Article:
Despite an ocean separating their ancestral homelands, Scottish immigrants and Native Americans encountered each other frequently on America’s wild frontier, fighting, trading and even living together. Both cultures were treated as tribal societies and driven from their lands by British authorities, aggressively seeking power and financial gain and who would later romanticise the very ways of life they had destroyed.
Although Scots had been travelling to Americas since the 1600s and most certainly after the 1587 Act that cleared the Highlands, Isles and Borders of those unruly clans, it was only after the disaster that was Culloden which initiated further waves of migration. At this point Scots either left seeking a better life away from persecution or were forced to leave their lands and move to what they hoped was a better life across the Atlantic.
A Merging of Cultures
According in part to Electric Scotland, the Scottish fur traders arrived in the colonies largely as single men. The Scots were so compatible with the Indians that after 1750 nearly all the fur traders among the Eastern Indians were Highland Scots. They soon aligned with Native American women. These marriages facilitated trade because Native wives usually taught their husbands their tribal languages. It was well acknowledged the key roles that Native wives played in their husband’s operations.
Historically there were a number of parallels between the American Indians and the Highland and Lowland Scots. The two groups had much in common. The Cherokee admired the Scots whom they considered fellow warriors. Each had fought lengthy battles, stretching over centuries, both against one another and against English speaking invaders. Members of both groups being driven from their homelands deepened the parallel. Both were people with proud, independent, warrior societies who gloried in a good fight, rough games and reckless living. Each had achieved partial, but by no means complete success in fending off invasions.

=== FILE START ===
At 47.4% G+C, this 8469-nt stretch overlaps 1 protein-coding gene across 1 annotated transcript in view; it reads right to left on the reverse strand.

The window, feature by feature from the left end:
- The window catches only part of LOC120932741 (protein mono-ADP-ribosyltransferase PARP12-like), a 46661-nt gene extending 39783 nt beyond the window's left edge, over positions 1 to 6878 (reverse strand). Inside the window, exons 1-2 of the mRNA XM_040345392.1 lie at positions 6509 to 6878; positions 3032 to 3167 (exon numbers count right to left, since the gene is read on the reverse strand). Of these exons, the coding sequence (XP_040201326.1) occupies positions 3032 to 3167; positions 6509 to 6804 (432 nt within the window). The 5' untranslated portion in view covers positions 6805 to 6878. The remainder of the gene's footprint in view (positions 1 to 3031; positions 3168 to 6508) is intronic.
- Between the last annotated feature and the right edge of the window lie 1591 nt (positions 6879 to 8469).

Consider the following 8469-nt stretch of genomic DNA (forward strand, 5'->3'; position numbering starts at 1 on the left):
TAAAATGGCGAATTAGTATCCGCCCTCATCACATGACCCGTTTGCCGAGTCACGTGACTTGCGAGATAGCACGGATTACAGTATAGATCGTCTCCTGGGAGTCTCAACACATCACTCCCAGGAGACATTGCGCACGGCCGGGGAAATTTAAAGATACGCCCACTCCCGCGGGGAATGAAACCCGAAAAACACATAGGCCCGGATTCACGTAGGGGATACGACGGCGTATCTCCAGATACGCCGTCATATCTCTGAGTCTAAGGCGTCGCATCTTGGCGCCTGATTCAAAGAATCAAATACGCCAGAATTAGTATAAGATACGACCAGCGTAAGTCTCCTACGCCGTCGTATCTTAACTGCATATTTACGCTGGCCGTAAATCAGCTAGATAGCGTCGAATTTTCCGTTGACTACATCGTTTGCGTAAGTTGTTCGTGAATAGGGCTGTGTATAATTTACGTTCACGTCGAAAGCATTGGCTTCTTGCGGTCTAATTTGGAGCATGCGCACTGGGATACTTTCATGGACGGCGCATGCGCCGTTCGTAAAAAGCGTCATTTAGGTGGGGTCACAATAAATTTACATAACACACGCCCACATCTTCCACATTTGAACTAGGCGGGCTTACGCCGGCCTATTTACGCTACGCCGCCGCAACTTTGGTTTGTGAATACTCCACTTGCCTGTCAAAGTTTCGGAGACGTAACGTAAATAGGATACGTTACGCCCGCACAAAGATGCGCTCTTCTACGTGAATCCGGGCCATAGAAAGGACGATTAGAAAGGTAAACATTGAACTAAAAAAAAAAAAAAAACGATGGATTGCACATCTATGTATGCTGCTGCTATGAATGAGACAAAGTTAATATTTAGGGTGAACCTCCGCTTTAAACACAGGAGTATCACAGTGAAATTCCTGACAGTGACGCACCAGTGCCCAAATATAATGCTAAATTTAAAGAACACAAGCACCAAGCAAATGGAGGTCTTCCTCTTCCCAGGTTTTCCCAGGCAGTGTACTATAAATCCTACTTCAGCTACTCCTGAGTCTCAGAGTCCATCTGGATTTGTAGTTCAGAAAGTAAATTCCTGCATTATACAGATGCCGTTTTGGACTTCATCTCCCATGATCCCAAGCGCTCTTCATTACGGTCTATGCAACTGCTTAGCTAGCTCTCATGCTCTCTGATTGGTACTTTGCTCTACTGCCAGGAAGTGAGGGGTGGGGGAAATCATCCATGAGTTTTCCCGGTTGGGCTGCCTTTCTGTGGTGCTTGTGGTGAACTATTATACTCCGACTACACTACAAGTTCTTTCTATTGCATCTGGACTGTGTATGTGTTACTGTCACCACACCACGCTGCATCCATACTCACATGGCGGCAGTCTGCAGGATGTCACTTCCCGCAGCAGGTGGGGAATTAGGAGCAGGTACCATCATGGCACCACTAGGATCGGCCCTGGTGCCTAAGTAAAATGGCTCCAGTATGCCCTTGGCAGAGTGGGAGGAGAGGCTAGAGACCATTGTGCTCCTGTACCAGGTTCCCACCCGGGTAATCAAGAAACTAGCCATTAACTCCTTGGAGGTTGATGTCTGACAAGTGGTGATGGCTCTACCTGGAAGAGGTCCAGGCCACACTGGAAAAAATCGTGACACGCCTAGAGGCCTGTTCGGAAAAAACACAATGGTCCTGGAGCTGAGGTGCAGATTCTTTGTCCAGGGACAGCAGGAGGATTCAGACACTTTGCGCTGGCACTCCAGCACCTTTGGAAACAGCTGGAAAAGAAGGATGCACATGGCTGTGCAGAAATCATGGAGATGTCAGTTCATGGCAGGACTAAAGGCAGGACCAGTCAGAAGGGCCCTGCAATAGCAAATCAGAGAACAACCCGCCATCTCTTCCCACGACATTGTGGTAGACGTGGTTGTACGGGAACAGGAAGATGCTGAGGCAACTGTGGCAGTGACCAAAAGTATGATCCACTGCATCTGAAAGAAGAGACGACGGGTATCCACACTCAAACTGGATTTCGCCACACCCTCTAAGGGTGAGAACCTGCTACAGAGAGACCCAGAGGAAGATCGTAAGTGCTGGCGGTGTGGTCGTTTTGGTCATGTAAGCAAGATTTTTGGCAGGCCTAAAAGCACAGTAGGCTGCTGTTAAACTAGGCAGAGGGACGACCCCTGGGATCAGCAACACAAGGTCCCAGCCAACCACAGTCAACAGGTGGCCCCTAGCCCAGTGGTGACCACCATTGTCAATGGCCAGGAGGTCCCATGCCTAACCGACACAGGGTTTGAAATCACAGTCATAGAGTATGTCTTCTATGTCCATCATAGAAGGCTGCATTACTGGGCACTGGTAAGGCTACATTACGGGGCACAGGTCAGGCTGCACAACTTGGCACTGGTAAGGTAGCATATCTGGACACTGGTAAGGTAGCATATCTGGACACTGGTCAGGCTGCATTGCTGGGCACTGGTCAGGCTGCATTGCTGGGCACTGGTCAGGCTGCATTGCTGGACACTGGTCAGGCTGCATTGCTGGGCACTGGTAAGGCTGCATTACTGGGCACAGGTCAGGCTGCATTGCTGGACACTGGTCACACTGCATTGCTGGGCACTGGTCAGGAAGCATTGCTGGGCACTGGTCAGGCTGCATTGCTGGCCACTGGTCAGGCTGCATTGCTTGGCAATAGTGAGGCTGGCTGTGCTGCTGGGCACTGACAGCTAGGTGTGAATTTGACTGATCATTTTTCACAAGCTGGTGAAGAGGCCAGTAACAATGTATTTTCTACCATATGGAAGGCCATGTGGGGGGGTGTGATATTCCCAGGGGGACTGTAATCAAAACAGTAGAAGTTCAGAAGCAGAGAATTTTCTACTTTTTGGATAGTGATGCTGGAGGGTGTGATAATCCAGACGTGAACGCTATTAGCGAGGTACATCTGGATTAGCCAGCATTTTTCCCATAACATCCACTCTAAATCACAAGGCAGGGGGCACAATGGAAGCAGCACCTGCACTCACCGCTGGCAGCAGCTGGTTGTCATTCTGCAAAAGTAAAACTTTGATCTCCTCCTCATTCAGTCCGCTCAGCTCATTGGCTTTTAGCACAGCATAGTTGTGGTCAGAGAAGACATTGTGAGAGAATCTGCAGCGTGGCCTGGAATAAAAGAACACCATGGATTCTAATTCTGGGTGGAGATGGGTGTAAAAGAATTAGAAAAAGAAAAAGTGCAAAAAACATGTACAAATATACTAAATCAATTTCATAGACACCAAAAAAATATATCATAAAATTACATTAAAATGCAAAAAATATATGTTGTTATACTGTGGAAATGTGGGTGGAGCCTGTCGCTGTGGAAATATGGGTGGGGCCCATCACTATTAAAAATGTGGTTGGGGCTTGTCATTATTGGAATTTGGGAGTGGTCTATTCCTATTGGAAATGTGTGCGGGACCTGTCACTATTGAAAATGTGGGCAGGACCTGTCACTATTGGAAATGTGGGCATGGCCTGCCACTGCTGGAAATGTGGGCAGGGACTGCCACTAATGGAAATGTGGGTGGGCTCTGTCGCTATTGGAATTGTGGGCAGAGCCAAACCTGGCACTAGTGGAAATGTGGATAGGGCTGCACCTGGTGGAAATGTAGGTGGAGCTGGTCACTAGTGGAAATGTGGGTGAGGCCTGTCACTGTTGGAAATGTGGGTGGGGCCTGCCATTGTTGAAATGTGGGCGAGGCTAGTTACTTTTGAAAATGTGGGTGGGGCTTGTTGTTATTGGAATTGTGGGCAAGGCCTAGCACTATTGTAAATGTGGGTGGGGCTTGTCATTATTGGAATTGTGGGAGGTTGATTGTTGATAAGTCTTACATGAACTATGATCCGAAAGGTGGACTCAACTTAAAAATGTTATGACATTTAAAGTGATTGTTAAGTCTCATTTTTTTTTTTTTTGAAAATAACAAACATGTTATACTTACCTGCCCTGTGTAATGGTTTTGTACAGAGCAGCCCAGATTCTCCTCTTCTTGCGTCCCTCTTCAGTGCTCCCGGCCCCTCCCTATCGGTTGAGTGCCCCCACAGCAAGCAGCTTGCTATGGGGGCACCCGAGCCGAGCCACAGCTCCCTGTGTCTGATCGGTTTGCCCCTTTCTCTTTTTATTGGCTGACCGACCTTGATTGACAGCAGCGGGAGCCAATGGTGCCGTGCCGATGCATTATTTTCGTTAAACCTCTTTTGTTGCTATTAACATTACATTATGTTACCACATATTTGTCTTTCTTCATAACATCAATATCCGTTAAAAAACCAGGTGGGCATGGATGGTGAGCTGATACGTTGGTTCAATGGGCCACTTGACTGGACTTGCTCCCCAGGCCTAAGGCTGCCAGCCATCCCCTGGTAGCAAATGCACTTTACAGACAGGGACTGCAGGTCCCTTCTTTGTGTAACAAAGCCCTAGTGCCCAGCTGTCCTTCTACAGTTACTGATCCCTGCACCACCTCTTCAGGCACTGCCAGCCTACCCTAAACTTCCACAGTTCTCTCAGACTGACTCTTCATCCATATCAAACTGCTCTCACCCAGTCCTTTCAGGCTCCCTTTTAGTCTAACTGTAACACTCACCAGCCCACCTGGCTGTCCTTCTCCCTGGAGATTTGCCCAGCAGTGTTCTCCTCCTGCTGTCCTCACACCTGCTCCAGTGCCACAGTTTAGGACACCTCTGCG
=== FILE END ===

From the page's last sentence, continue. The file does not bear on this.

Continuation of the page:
As indigenous peoples, their social structures reflected numerous similarities. Each viewed land as essentially a communal resource, not a commodity to be bought and sold for profit. Each identified itself by bands or clans, and since chiefdom descended through lineage, each devised a system flexible enough to allow selection of the best person for the job. Both were clan societies, which considered loyalty to the clan their first obligation. An Indian’s insistence on vengeance for the killing of a member of his clan was perfectly understood by an 18th century Scot with a similar custom. There were even parallels between their harvest ceremonies. Both cultures were primarily oral, with folklore and stories passed on to the children containing the distilled wisdom of their people. Finally, the deep wisdom and strength of character that each group has displayed over the centuries has allowed them to endure their calamities with dignity and survive within their own identities. In each case the physical conditions of life, governed by the change of seasons and often perched on the edge of hunger, proved similar. There could not have been much difference between an Isle of Lewis beehive shieling and a Great Plains tipi or a Mandan earthen lodge.